I'm currently searching for a server to put in my office. The mains specifications for this server is to make the less acoustic noise as possible and be rackable.

I already tried an HP DL360 G3 and it does an infernal noise, and it annoyed all my team even in a closed room.

So I looked at Dell servers but there is no description there about acoustic noise level and everything. Do you have some kind of experience with Dell servers or advice in buying server regarding this particular problem ?

  • I wanted to add more tags related to this post but I can't create them with my reputation level... yet Sorry! Jun 5, 2009 at 1:47
  • 2
    I love watching TV shows where there are people in rooms full of (supposedly) high level servers and arrays with hundreds of disks, but you can hear them whispering to eachother. Clearly they've never been in a real datacenter. Plus that wouldn't make good TV. Jun 9, 2009 at 9:28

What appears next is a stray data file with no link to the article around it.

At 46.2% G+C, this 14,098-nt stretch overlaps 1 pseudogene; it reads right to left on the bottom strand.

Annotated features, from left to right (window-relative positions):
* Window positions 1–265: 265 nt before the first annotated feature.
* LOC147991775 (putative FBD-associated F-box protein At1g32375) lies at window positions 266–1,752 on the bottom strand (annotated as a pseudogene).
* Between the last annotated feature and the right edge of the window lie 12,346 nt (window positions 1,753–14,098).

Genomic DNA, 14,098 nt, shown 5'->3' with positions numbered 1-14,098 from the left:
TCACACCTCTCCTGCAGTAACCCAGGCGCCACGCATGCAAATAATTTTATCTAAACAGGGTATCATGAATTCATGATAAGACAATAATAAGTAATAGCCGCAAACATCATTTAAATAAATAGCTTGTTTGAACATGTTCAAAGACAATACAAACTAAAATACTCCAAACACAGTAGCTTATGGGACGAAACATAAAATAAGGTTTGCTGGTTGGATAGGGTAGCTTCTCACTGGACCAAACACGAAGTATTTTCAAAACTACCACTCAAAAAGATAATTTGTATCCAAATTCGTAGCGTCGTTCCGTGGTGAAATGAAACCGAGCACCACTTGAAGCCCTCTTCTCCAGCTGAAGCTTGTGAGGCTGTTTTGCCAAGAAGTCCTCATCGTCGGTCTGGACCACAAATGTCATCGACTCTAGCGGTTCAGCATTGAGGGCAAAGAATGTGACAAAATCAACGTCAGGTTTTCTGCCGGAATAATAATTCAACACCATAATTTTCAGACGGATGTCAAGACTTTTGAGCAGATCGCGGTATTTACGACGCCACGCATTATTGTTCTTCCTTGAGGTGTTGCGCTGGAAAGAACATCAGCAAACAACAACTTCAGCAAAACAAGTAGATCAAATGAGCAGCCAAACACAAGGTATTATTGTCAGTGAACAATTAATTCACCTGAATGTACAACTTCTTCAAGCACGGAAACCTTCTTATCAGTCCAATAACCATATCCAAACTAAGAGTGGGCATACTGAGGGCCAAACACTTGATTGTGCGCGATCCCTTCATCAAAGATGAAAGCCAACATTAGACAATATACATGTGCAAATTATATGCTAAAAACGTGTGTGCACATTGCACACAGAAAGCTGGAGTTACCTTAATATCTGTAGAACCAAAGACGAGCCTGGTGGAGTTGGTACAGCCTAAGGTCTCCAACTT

14 Answers 14


The first thing you have to realize is that they are going to make noise - they are servers, not meant for offices.

If you have to have one - I would stick with anything under 1U - they tend to have smaller fans and I would aim for non-SCSI drives (SSDs are really quiet but very expensive).

Every major manufacturer has to write a Product Safety, EMC and Environmental Datasheet for their hardware (OSHA, HazMat, etc).


Each section with have Energy and Acoustics Data - Dell r710 - Declared Noise Emissions Measurements are in accordance with ISO 9296 (tested in accordance with ISO 7779).

Sound Power (LWAd, bels) (1 bel=10 decibels, re 10-12 Watts)


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    To move a given quantity of air, smaller fans must run at a higher RPM and therefore make more noise than larger, slower fans. 2 or 4u cases also have the advantage of providing more space and flexibility to route (via shrouds / ducting) the airflow around components: a 2u server may have fewer, larger, quieter fans than a 1u server of equivalent spec'.
    – Ian
    Jun 5, 2009 at 13:46

HP DL360 is a 1U server. You'll probably have better luck with 2U or even 4U servers.